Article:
I was up at 06:15 for breakfast, and on the road by 07:00. I’d not slept well at all last night or the night before, so wasn’t anticipating a particularly good race. If I could keep a steady pace and just get around, that’d be great. At least it’d be a good way to kick off marathon training for the season ahead. Things actually seemed to be going okay as other than about a mile at 40 mph due to a stranded car, the M1 was in good shape and I made it to Milton Keynes before 08:00. However, there was already a queue from the roundabout into the car park for Willen Lake. That’s never happened before at this time of day, and didn’t seem like a good sign. A thought kept into my mind, wondering if I should have stayed at home, or if I should go home now. I wasn’t prepared to give up just yet though.

After 20 minutes of queueing I finally got to the car park, but it was full. They’d not opened the overflow car park, so I assumed it must have been waterlogged and they didn’t want people getting stuck in there. Makes sense really, but I was starting to wonder what I was going to do. Usually at this time there’s plenty of spaces in the car park! I tried the next one along, but it was the same story, long queues of cars looking for spaces that could not be found. I did a complete lap of the lake and didn’t find anywhere to park, so when I got back to that starting roundabout I thought I’d head in the opposite direction. After a while I tried another car park, and was fortunate enough to find one space available. To make things even better, it used the same iPhone app as what I’d used in Gunnersbury Park a few weeks ago, so didn’t need to queue for the machine.

This saved some valuable time, and I started heading in the direction of Willen Lake - it was about a mile away to the race village and I still needed to collect my race number. I’d expected to be collecting it at a lot earlier than this. I jogged to try and make up some time and followed runners that were walking presumably to the start. After a while though I realised they seemed to be going the wrong way, or a long way round, so I crossed the dual carriageway whilst it was quiet and ran along the grass to the entrance of the park. Fortunately it wasn’t too muddy so it seemed like it may have dried out a bit overnight - we’d been warned last night that it was going to be waterlogged in the last mile. Maybe it wasn’t as bad now. I also noticed that in the time since leaving this car park, and getting back here after eventually finding somewhere to park, they’d opened the overflow car park. Typical.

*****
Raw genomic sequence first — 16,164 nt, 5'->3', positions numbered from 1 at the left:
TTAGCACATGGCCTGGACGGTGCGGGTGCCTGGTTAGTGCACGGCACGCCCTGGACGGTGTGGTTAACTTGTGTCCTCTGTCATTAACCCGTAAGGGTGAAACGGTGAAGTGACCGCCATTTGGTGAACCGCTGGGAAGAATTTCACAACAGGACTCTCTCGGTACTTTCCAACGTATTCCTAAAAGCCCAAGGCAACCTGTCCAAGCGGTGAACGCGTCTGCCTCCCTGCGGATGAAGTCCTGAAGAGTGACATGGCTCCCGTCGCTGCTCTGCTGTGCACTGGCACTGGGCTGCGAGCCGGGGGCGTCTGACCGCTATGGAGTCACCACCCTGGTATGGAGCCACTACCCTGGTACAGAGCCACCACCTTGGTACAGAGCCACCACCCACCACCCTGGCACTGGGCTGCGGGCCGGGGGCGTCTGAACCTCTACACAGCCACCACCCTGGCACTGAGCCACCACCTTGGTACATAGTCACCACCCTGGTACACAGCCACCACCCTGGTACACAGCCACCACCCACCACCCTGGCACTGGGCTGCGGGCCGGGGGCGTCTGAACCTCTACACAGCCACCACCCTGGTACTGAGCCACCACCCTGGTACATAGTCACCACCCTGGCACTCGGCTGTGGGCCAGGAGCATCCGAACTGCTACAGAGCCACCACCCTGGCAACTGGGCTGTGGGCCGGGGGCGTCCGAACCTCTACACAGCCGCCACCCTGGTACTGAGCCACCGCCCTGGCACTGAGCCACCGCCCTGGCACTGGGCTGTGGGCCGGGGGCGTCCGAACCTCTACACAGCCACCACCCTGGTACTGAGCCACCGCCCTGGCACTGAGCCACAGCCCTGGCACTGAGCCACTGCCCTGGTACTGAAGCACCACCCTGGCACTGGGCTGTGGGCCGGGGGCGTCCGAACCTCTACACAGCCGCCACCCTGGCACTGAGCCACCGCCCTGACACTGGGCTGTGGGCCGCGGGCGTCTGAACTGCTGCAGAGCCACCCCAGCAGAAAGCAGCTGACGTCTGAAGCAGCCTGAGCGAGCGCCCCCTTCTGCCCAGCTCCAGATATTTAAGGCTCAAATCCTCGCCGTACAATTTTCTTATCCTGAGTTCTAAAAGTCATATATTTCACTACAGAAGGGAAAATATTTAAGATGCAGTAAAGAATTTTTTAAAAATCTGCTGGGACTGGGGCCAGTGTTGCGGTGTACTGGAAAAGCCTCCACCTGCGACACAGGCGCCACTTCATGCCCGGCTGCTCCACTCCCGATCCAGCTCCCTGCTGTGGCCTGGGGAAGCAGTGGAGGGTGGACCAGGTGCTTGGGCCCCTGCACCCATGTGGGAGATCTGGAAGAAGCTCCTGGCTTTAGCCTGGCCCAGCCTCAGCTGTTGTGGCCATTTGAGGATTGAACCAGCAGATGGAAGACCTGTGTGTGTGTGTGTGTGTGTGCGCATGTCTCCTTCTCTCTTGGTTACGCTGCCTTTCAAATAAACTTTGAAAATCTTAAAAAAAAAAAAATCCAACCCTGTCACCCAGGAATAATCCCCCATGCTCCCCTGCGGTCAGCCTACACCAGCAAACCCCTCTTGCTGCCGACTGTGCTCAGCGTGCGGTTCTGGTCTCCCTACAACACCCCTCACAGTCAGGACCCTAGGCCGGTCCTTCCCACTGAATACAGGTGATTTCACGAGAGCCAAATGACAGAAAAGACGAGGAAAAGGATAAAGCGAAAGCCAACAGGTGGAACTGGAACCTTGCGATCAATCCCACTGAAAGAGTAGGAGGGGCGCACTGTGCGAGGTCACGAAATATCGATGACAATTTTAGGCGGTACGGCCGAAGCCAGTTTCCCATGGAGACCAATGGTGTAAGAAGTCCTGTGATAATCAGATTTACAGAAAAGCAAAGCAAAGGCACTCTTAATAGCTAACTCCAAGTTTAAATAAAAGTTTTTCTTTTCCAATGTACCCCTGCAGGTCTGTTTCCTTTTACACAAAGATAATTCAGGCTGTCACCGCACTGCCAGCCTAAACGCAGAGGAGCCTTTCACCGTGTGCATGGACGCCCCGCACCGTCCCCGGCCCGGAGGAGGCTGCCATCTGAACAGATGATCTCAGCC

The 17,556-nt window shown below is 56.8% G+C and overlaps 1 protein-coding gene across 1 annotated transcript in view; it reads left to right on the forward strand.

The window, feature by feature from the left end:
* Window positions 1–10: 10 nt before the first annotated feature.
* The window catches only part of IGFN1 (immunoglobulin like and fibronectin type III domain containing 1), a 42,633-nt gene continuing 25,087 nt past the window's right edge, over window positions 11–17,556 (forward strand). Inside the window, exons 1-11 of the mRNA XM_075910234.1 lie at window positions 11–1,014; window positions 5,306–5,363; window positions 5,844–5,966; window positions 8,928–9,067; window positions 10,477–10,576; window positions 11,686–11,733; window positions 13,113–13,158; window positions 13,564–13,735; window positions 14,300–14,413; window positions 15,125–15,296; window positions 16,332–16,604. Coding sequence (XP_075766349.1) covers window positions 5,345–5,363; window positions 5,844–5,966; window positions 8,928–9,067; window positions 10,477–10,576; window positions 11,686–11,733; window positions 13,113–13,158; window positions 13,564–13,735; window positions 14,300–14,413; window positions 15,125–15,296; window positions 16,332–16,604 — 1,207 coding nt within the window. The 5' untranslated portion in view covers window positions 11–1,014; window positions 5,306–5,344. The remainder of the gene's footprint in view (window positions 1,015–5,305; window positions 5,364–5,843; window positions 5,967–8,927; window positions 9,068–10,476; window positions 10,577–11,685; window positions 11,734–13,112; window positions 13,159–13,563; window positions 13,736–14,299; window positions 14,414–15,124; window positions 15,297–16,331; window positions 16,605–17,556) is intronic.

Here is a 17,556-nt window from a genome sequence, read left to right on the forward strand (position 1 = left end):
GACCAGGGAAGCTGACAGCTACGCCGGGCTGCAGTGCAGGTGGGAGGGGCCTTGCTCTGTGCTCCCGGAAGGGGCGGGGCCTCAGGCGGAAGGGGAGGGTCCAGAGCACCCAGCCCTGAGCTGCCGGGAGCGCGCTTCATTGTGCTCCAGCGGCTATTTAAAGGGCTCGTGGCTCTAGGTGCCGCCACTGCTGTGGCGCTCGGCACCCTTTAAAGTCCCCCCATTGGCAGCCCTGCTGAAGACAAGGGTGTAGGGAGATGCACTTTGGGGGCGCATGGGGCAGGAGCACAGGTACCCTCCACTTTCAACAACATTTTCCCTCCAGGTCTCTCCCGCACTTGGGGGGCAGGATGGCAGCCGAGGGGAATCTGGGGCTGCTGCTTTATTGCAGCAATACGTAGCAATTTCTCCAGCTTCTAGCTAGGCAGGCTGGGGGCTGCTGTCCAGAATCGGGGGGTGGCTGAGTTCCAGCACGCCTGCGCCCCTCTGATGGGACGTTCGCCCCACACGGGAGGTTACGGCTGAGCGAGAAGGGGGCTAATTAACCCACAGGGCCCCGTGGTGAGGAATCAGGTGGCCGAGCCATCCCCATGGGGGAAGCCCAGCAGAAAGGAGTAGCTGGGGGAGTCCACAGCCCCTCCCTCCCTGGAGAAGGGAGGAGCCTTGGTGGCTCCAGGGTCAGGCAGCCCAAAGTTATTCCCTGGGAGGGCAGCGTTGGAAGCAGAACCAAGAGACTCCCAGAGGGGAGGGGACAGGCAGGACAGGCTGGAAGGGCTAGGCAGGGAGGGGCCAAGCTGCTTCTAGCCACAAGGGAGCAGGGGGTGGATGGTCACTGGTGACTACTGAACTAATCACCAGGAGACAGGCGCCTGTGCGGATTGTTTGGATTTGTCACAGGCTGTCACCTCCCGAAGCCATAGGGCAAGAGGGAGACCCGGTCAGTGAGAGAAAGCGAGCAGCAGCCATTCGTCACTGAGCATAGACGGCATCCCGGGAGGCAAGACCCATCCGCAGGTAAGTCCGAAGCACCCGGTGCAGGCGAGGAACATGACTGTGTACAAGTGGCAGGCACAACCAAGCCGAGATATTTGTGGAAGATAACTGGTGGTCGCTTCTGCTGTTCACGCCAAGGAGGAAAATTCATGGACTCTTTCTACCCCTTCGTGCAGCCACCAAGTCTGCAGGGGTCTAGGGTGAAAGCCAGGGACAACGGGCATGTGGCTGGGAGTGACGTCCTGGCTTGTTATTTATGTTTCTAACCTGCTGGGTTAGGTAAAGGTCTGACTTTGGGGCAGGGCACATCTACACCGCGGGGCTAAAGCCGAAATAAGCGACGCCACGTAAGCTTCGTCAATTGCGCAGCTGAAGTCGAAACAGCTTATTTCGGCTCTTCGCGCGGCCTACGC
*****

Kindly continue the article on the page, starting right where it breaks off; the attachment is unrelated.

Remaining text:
I collected my race number quickly, and then joined the toilet queue. It was that long I couldn’t see how it was going to be possible to use the facilities before the race start. Sure enough, thirty minutes passed and I was still in the queue and the race had started. There were so many people in the queue behind me as well as it looped around the field. There was about a dozen loos, which I felt must have been fewer than previous years as I don’t remember the queue ever being so bad. Maybe it’s just the parking had made me so much later than normal I hadn’t seen it get this bad previously. Apparently the day before they’d had a marquee and a large television destroyed and they’d had to work hard to get ready for the race today. I wondered if that had been why things felt more hectic this morning, but then, I couldn’t see why that’d have affected the parking so much.

When I got to the front of the queue the first two waves had already started. I was then as quick as possible, more so than ideal really, and then ran across the grass, jumped over the railings and joined the back of the third wave. I was late, but at least I’d started. My first thought then was “don’t let what’s happened so far ruin your enjoyment of this race. It’s going to be fun!”

The route as always was familiar, but it was far busier than I’ve experienced before. I assumed it was because usually I’d be further forward and at the front it spreads out thinner sooner. Here it felt like I was battling for space, and constantly slowing down. At times I felt I needed to weave to just keep moving, but was mindful of the people around me. As always in races though, you do get some that are not so mindful, but at least this time there was only the one.

In the first 5K there were some puddles and some muddy areas, but fortunately I managed to keep my feet dry in these early stages of the race. At the first water station at 3 miles in, it was still quite busy so I decided as I didn’t really need any yet I could wait until the next at around 6 miles. I did walk briefly around the 4 mile mark, but then pushed on as often as I could - I was actually feeling a little tired already.